Watsu is
  • Therapy
Watsu alleviates a multitude of conditions, particularly those related to stress and/or isolation;
  • Bodywork
Having our body treated as a whole activates our self healing;
  • Personal Growth for both the holder and the held
All three appear to some degree in every Watsu. The Watsu Round adds a fourth:
  • Community
Sharing and helping each other learn in threes strengthens our connections.
The Watsu Round
Float each other in the knowledge that we are all connected. Peace and Joy. Take turns as the holder, the held and the helper whose oversight frees the holder to explore, eyes closed, the depth of that connection. There are four training rounds, each ninety-minutes in the pool. In the first the Waterbreath Dance that connects us through the breath in every Watsu session is followed by the powerful Tandem Watsu closure in which two of us stretch and hold someone between us. The subsequent training rounds add additional Basic Watsu moves between that opening and closure. Each is complete in itself. The first is offered by itself to guests in spas. The four are offered one at a time to members of a gym where they are welcomed compliments to their exercise regime. The first two are combined in our four hour Watsu Round class that is for everybody, the second two in our four hour Expanded Watsu Round.
Take turns in Watsu Round's three roles:
  1. The Held. Eyes closed, surrender to the water. Enjoy being taken through Watsu's powerful moves timed to your breath. Access every level of your being as your body is unconditionally held and moved as a whole. After being held from each side with the moves that open every Watsu, enjoy being held between the two in the moves that conclude every Tandem Watsu. Be gently leaned back at the wall, a hand on each of your heart gates**, their other hands holding your hands to their heart centers. Three become one.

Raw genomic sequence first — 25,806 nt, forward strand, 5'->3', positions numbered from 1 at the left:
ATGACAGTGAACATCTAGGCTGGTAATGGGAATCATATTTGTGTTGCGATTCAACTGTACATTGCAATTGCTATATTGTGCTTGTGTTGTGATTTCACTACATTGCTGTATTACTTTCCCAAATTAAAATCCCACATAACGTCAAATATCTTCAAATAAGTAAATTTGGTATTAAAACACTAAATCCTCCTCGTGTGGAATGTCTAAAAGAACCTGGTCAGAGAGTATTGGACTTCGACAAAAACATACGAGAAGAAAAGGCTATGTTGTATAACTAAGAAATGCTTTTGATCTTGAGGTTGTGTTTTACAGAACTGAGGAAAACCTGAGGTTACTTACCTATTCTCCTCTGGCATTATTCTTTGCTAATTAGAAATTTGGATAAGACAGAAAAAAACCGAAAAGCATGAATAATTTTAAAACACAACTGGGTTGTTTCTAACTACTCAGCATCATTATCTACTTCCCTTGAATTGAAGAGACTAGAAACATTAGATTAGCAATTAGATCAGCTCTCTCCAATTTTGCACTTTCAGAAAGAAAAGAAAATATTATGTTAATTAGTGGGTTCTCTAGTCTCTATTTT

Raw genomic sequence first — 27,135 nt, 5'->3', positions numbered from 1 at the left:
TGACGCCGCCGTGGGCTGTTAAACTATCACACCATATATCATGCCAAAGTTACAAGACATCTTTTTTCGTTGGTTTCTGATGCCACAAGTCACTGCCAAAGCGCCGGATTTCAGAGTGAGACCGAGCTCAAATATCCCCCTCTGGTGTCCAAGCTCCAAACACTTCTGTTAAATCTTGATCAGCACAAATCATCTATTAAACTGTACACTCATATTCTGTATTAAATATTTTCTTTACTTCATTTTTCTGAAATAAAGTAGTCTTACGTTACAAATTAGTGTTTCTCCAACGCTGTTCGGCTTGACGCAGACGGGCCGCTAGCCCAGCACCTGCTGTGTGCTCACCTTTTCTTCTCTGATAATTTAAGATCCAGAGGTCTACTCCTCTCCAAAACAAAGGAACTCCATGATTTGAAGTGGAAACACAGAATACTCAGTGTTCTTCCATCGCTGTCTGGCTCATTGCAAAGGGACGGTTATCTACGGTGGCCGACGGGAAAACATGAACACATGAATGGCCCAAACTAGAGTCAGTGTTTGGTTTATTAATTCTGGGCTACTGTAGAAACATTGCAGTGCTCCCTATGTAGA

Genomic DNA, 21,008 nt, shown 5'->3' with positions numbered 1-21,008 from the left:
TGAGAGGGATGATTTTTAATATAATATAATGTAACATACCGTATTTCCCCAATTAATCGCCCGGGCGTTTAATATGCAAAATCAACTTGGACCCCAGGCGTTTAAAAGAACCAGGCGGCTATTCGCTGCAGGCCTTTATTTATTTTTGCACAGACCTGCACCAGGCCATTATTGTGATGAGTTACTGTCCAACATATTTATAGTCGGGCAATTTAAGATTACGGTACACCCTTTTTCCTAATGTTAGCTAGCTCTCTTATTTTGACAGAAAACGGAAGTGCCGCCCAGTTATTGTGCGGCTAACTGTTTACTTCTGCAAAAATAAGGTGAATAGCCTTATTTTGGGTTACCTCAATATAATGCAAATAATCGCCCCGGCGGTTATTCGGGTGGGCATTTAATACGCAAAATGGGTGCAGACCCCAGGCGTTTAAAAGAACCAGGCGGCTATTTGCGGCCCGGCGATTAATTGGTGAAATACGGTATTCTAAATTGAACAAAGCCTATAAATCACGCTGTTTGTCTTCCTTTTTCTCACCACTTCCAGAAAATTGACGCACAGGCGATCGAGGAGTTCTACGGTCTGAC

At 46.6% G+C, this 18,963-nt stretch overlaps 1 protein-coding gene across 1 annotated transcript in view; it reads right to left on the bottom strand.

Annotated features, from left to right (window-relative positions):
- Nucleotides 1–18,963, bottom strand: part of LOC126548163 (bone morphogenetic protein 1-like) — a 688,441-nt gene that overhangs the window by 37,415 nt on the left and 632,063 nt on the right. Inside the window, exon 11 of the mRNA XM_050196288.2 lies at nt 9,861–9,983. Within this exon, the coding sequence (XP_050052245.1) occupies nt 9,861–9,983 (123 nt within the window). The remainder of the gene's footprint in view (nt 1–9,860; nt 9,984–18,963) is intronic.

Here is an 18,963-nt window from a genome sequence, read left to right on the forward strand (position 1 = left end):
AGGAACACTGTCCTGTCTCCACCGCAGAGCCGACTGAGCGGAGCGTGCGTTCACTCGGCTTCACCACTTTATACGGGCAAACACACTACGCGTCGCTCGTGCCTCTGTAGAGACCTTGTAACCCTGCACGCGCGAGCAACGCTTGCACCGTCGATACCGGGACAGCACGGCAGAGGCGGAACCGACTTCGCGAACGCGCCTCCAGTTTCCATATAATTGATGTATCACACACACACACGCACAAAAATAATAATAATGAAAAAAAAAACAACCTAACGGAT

2. The Holder. Once you have connected to the breath, close your eyes. Let the water do everything. Drop into the emptiness at the bottom of the breath. Be drawn up out of it each time the one in your arms gets lighter, establishing the rhythm of the moves and stretches to come. When those moves take you beyond the breath, stop. Hold their body gates** pressed between your shoulder and hand until releasing it frees the movement of water as a continuum that engages your whole being.
  3. The Helper. Hold the Hara of the one held to help the holder use all his senses to connect to the breath. When the Holder closes his eyes, slip your hands away. Oversee the holder's moves, mirroring them, and the breathing, and the continuum, and the freedom, and the peace, in your own body. Three become one.
*Hara. This area around the body center in Japan, has a major role in the Zen Shiatsu that Harold Dull brought into the water as he was developing Watsu. This, and the engagement with the gates, takes Watsu into a realm beyond that of a relaxation technique.